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To address the risk of undernutrition in patients with CF, patients are encouraged to achieve dietary intakes of 120–150% of the daily recommended intake (DRI) of calories for individuals without CF and 40% of those calories from fat (1). Despite these treatment recommendations, a significant number of patients with CF remain underweight and adherence rates to the calorie intake recommendations range from 12–16% (2). Therefore, optimizing nutritional management and developing effective strategies to improve dietary adherence are critical for promoting growth, quality of life, and long-term survival in patients with CF (1, 3).
While achieving adequate nutrition is a central element of optimal CF care (1), Modi and Quittner (4) found that both children and parents lacked knowledge about nutrition, including the importance of offering snacks, taking enzymes before a meal or snack, and boosting calories. Even when families have knowledge of the recommended care practices for a chronic illness there are often barriers to following recommendations that negatively impact illness management and family functioning (5, 6). A common barrier to nutrition adherence in CF, particularly in early childhood, is the occurrence of challenging mealtime behavior. Many of these mealtime behaviors are developmentally-appropriate, yet warrant targeted intervention because increased behavior problems at mealtime are associated with lower caloric intake (7) and decreased child weight status (8). These problematic behaviors have also been found to impact family functioning at mealtimes in families of children with CF (5, 6, 8).
To address these mealtime behaviors the CF Foundation recommends a behavioral approach be integrated into standard nutrition care, when possible, for children with CF as early as post-positive newborn screen (1, 9, 10). This recommendation is based on findings from a series of studies by Stark, Powers, and colleagues that documented increased adherence to calorie recommendations (11–13) and improved growth (12, 13) using the combined behavior-nutrition approach.
The Powers et al. (11) study was the first to demonstrate that dietary adherence and growth could be improved in children as young as toddlers with CF using an eight-week behavior-nutrition (BN) intervention. The treatment emphasized nutrition counseling to increase energy intake (i.e., recommending types of foods and use of addables/spreadables) and child behavioral management training (i.e., including differential attention and contingency management skills). Longitudinal outcomes for the cohort reflected increases in weight-for-age z-scores and energy intake for the majority of children from posttreatment to the two-year time point. However, at the four-year time point, energy intake and weight for age z-scores declined for over half of the children (14). Notably, the decline in nutritional and growth outcomes between follow-up years two and four was simultaneous with the children entering school.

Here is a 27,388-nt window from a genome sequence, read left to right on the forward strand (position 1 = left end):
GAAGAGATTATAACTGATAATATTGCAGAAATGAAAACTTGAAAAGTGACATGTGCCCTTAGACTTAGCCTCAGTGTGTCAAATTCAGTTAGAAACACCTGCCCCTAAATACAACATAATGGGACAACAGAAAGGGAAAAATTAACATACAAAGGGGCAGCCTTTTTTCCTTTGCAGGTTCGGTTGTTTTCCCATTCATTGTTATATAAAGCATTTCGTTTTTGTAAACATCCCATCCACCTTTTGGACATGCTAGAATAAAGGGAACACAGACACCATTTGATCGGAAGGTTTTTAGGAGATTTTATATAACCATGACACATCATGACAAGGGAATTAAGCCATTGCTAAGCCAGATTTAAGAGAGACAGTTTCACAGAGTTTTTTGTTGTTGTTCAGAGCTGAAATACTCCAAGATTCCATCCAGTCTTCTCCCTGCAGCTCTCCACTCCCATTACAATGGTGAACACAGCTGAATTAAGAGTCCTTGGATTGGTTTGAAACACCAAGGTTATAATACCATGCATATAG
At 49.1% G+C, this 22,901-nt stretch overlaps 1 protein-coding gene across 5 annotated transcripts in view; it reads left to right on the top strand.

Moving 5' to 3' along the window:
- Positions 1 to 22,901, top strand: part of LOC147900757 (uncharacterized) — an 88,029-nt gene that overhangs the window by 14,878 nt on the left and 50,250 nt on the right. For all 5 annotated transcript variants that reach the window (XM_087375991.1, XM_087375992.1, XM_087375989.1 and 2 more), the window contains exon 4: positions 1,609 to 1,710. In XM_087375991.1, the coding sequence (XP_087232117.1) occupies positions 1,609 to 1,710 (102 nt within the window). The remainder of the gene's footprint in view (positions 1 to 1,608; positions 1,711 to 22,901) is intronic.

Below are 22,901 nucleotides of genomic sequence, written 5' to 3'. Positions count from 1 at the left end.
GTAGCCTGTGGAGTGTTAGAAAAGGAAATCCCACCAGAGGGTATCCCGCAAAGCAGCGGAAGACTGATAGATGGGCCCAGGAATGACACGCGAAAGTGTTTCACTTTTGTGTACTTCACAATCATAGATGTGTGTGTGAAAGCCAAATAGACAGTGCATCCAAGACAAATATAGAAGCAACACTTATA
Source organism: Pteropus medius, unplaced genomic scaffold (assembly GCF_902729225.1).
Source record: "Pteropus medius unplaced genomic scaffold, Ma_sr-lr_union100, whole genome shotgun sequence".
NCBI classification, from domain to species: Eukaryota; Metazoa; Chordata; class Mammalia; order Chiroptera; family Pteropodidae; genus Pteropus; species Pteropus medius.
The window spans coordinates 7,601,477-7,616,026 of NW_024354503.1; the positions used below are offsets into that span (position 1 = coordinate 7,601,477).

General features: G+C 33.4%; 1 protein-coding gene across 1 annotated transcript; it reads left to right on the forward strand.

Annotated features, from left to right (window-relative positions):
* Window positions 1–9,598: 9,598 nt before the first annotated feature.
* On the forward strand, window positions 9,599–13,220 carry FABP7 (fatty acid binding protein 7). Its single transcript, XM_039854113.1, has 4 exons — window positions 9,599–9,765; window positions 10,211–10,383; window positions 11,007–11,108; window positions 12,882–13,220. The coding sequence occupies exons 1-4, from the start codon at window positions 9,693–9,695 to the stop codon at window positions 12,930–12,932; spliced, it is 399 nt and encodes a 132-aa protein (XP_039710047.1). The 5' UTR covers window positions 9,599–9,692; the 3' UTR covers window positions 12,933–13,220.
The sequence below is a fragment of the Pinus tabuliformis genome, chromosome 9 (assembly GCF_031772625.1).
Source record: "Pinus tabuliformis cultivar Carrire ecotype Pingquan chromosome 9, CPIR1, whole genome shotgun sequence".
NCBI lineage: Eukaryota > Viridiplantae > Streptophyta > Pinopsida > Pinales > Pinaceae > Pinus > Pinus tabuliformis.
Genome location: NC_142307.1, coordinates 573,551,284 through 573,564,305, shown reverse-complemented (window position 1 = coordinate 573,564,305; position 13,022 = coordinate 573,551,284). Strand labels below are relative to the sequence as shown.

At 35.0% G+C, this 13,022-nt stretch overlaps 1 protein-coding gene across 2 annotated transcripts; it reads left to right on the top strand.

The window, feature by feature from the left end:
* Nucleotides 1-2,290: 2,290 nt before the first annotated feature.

Previous literature has described the mealtime behavior challenges present in toddlerhood and school-age cohorts separately, however research has yet to specifically examine the challenges families face as they transition from toddlerhood to school-age. The Powers et al. (14) data suggest that this is a crucial time in child development to identify factors that affect optimal growth. The aims of the current study were to: 1) better understand how families used the strategies taught in a behavior-nutrition intervention and 2) identify the challenges with CF management families experienced during this developmental transition, particularly nutrition. Qualitative analysis is an optimal methodology to achieve these aims (15).
Eight parents of children with CF participated in a semi-structured interview approximately five years following completion of the Powers et al. (11) clinical trial. One family in the original trial was lost to follow-up and did not participate in the interview. The mean age at posttreatment in the trial was 2.8 years (SD=0.5) and mean age of the children at the time of the interview was 8.2 years (SD=0.8). Five of the eight children were male. See Table 1 for disease-related data. The study was approved by the institutional review board of the medical center, and written informed consent was obtained from parents prior to participating in any study procedures.